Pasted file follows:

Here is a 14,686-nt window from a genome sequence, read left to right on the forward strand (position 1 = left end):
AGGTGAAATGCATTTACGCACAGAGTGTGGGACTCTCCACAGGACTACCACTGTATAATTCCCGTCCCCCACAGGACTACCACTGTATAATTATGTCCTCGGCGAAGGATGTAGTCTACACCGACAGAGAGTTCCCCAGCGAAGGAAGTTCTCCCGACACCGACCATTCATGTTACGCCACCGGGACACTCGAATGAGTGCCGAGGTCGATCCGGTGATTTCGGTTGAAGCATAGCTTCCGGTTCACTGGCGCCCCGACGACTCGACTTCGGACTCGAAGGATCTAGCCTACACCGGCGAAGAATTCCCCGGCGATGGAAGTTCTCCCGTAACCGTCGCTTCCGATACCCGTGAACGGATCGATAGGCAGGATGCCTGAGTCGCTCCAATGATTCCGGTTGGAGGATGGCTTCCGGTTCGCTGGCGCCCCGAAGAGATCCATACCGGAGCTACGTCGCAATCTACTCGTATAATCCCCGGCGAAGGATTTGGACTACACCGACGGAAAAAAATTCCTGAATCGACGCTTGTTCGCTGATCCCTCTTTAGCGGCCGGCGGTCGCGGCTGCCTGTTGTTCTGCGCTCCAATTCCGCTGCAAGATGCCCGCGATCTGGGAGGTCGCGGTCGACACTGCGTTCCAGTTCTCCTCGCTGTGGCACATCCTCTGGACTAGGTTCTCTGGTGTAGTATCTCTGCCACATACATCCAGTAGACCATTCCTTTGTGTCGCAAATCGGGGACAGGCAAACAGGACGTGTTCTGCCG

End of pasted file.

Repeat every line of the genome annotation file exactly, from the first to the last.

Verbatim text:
Here is a 14,686-nt window from a genome sequence, read left to right on the forward strand (position 1 = left end):
AGGTGAAATGCATTTACGCACAGAGTGTGGGACTCTCCACAGGACTACCACTGTATAATTCCCGTCCCCCACAGGACTACCACTGTATAATTATGTCCTCGGCGAAGGATGTAGTCTACACCGACAGAGAGTTCCCCAGCGAAGGAAGTTCTCCCGACACCGACCATTCATGTTACGCCACCGGGACACTCGAATGAGTGCCGAGGTCGATCCGGTGATTTCGGTTGAAGCATAGCTTCCGGTTCACTGGCGCCCCGACGACTCGACTTCGGACTCGAAGGATCTAGCCTACACCGGCGAAGAATTCCCCGGCGATGGAAGTTCTCCCGTAACCGTCGCTTCCGATACCCGTGAACGGATCGATAGGCAGGATGCCTGAGTCGCTCCAATGATTCCGGTTGGAGGATGGCTTCCGGTTCGCTGGCGCCCCGAAGAGATCCATACCGGAGCTACGTCGCAATCTACTCGTATAATCCCCGGCGAAGGATTTGGACTACACCGACGGAAAAAAATTCCTGAATCGACGCTTGTTCGCTGATCCCTCTTTAGCGGCCGGCGGTCGCGGCTGCCTGTTGTTCTGCGCTCCAATTCCGCTGCAAGATGCCCGCGATCTGGGAGGTCGCGGTCGACACTGCGTTCCAGTTCTCCTCGCTGTGGCACATCCTCTGGACTAGGTTCTCTGGTGTAGTATCTCTGCCACATACATCCAGTAGACCATTCCTTTGTGTCGCAAATCGGGGACAGGCAAACAGGACGTGTTCTGCCG